Kizumonogatari Part 1: Tekketsu Review
Despite my only previous experience with Monogatari’s anime (in the form of Bakemonogatari) being negative due to animation studio SHAFT’s ‘unique’ style, my first experience with Kizumonogatari back at the Leeds Film Festival in 2016 was surprisingly positive. While I still wasn’t sold on the idea of the Monogatari anime, the film led me to check out the books – which I’ve since grown very attached to. Now I’ve returned to where this journey all started as I take a look at MVM’s home video release of Kizumonogatari Part 1: Tekketsu! With more Monogatari experience under my belt since originally viewing it, has the film changed significantly for me?
Kizumonogatari acts as a three-part prequel to all the Monogatari tales that came before it, relating the beginning of Koyomi Araragi’s story. The film opens with Araragi on fire, already a vampire and having wandered outside in the middle of the day having not realised his new weakness to sunlight. From here the story rewinds a bit to fill in the gaps as to how Araragi got himself into this state.
Going back a few days, we see Araragi meet class president Tsubasa Hanekawa. The two have never spoken before but Hanekawa, being a marvelous class president, is well aware of who Araragi is – a boy with no friends who lives his days out peacefully. The two talk for a while and Hanekawa warns Araragi of a mysterious blonde vampire that has been sighted around town. Araragi laughs off the idea of something as supernatural as a vampire but that very evening he’s proven wrong as he finds a mostly decapitated (yet still alive) blonde woman crying out for help. This individual, Kiss-Shot Acerola-Orion Heart-Under Blade (or Kiss-Shot for short), just happens to be the vampire from the rumours and to save her life she asks Araragi for his blood.
Feeling as though he’s never done anything worthwhile in his life (or so he believes), Araragi agrees to sacrifice himself to Kiss-Shot. However, instead of killing Araragi, Kiss-Shot compromises and makes him into a vampire. Araragi, understandably, wishes to become human again and Kiss-Shot promises to turn him back – but only if he can first defeat three powerful vampire hunters and reclaim the limbs they stole from her. It’s a difficult challenge, but one our hero must overcome in order to regain his humanity.
That being said, having spent its hour runtime on set-up, this part of Kizumonogatari never quite gets to the point of Araragi facing off against any of the vampire hunters. Much of the runtime is spent on dialogue between Araragi and Kiss-Shot or Araragi and Hanekawa, but thankfully the visuals manage to keep this engaging all the way through.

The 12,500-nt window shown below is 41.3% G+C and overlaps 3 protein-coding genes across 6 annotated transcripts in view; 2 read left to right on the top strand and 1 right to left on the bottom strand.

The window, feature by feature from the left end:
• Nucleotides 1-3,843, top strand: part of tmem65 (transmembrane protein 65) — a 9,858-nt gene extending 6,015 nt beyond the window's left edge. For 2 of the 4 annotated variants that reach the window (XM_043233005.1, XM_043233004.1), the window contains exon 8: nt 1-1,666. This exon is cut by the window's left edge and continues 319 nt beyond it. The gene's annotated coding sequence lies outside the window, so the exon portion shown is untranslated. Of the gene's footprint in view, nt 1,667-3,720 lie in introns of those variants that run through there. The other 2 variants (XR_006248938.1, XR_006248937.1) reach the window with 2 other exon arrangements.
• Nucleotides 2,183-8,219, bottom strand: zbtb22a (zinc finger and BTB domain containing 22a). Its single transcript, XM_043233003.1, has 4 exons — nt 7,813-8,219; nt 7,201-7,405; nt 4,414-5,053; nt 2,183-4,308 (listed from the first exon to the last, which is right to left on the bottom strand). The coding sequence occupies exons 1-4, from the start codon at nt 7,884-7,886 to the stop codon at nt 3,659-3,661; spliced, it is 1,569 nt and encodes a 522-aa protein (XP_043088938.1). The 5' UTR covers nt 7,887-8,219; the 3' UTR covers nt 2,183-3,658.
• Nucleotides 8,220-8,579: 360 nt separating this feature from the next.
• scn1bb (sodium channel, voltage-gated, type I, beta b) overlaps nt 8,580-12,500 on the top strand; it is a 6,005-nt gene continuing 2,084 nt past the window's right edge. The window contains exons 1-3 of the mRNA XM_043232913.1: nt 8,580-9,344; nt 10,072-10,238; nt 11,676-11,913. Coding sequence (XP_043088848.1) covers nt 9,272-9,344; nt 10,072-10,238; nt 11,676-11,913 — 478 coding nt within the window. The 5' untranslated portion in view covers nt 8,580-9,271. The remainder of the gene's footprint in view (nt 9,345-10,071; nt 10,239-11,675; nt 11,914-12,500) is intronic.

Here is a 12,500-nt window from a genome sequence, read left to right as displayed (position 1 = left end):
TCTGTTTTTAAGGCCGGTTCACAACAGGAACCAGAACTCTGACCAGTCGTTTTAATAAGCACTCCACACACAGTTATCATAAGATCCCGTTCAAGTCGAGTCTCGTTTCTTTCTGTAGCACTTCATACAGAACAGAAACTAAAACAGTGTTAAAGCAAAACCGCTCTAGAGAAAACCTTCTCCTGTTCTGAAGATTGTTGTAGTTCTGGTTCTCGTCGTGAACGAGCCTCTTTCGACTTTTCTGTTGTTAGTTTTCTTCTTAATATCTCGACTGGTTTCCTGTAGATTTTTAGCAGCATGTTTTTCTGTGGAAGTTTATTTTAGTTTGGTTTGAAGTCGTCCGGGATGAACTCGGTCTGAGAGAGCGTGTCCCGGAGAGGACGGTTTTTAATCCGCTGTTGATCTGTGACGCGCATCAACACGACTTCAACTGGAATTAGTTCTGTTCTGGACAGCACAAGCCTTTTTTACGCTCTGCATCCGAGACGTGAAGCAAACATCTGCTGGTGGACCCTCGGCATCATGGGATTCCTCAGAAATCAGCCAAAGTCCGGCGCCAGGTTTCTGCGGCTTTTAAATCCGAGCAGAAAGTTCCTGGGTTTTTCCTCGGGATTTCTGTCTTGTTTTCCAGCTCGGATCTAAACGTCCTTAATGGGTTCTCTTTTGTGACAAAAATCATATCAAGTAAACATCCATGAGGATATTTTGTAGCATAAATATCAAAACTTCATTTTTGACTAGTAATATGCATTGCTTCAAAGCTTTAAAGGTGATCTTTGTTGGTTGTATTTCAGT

It’s probably worth stating that although this is a prequel movie, it does expect you to know who the cast of characters are and doesn’t spend a great deal of time on introductions. You probably could watch it as your first introduction to the series but I think you’d be better off reading the light novel or checking out the Bakemonogatari anime first instead.
Animation has been handled by Monogatari’s longtime animation studio, SHAFT, and it certainly bears their trademark wackiness. The characters are all in traditional 2D animation but the backgrounds are almost exclusively 3D. I initially thought this would look strange but it works surprisingly well for the show. I’m still not a huge fan of SHAFT’s style but it certainly works well for Kizumonogatari, especially in what could have otherwise been a fairly bland hour of chatting. The animation looks incredible in some of the still shots, with a lot of detail to take in and some brilliant use of colours.
Music for the film has been handled by Satoru Kosaki, who’s worked on all of the previous Monogatari TV anime seasons, and provides an entertaining, fun soundtrack. The music works to amplify the humorous dialogue and takes every opportunity to make itself known to the viewer – in a good way. It’s certainly a great example of music working hand-in-hand with the on-screen action and wouldn’t be nearly as good taken away from the film.
Where voice actors are concerned, everyone does a fantastic job. Monogatari is a series that lives and dies on its witty conversations and the quips Araragi makes, so it’s important that the actors can pull that off in a convincing way. Hiroshi Kamiya (Edogawa Ranpo in Bungo Stray Dogs, Yato in Noragami) delivers a brilliant performance in the shoes of Araragi. I was also very charmed by Yui Horie (Anne in Food Wars, Felix in Re:Zero, Wiz in Konosuba), who plays Hanekawa. Hanekawa is my favourite among the varied cast of Monogatari and Horie gives her the perfect, smug yet confident voice I envisioned the character to have.
This release comes to the UK thanks to MVM Entertainment and is only available as a Blu-ray collector’s edition. The set includes an art book and art cards and a collection of trailers as on-disc extras. There’s also no English dub, as is the norm for Monogatari as it’s never been dubbed. The next two parts of the movie are due to come out over the course of the next couple of months, so we won’t have long to wait to see more of this story!
Overall, Kizumonogatari is off to a slow but entertaining start. Having read the novel, I’m looking forward to what comes next in the films. However, even newcomers to Kizumonogatari’s story will be hooked from this intriguing beginning. While this isn’t necessarily the best place to start the franchise, Kizumonogatari is Monogatari at its best.